A Review of Warm-Season Turfgrass Evapotranspiration, Responses to Deficit Irrigation, and Drought Resistance

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Knowledge of turfgrass evapotranspiration (ETc) and drought resistance can enable water conservation by guiding turfgrass selection for various climates and irrigation scheduling. Turfgrass ETc, crop coefficients (Kc = ETc/ET0, where ET0 is reference evapotranspiration), responses to deficit irrigation, and drought resistance, are reviewed for warm-season species (perennial, sod-forming, C4 grasses). In well-watered conditions, ETc was 2.44 to 10.53 mm d−1 (nine species in six climates during late spring to early autumn) and Kc was 0.34 to 1.27 (seven species in seven climates). Under deficit irrigation, ETc was 2.14 to 5.71 mm d−1 and Kc was 0.52 to 0.94 (seven species in four climates). Crop evapotranspiration was greater with increasing aridity. The Kc data provide benchmarks for irrigation. Field irrigation dose–response experiments show that some warm-season turfgrasses differ in water requirements. Inter- and intraspecies variations in drought resistance have also been documented. Additional research is required to elucidate the mechanisms underlying the observed variations in turfgrass ETc and drought resistance and to test the influence of management practices (e.g., cutting height, nitrogen fertilizer, and growth regulators) in field situations. Looking forward, process-based modeling could increase understanding of turfgrass traits and other factors influencing ETc and drought resistance and further assist efficient use of water in warm-season turfgrass systems.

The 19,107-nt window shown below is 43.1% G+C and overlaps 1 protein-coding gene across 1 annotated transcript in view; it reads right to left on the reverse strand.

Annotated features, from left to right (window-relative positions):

Original languageEnglish
Pages (from-to)S98-S110
JournalCrop Science
Publication statusPublished - 27 Mar 2017


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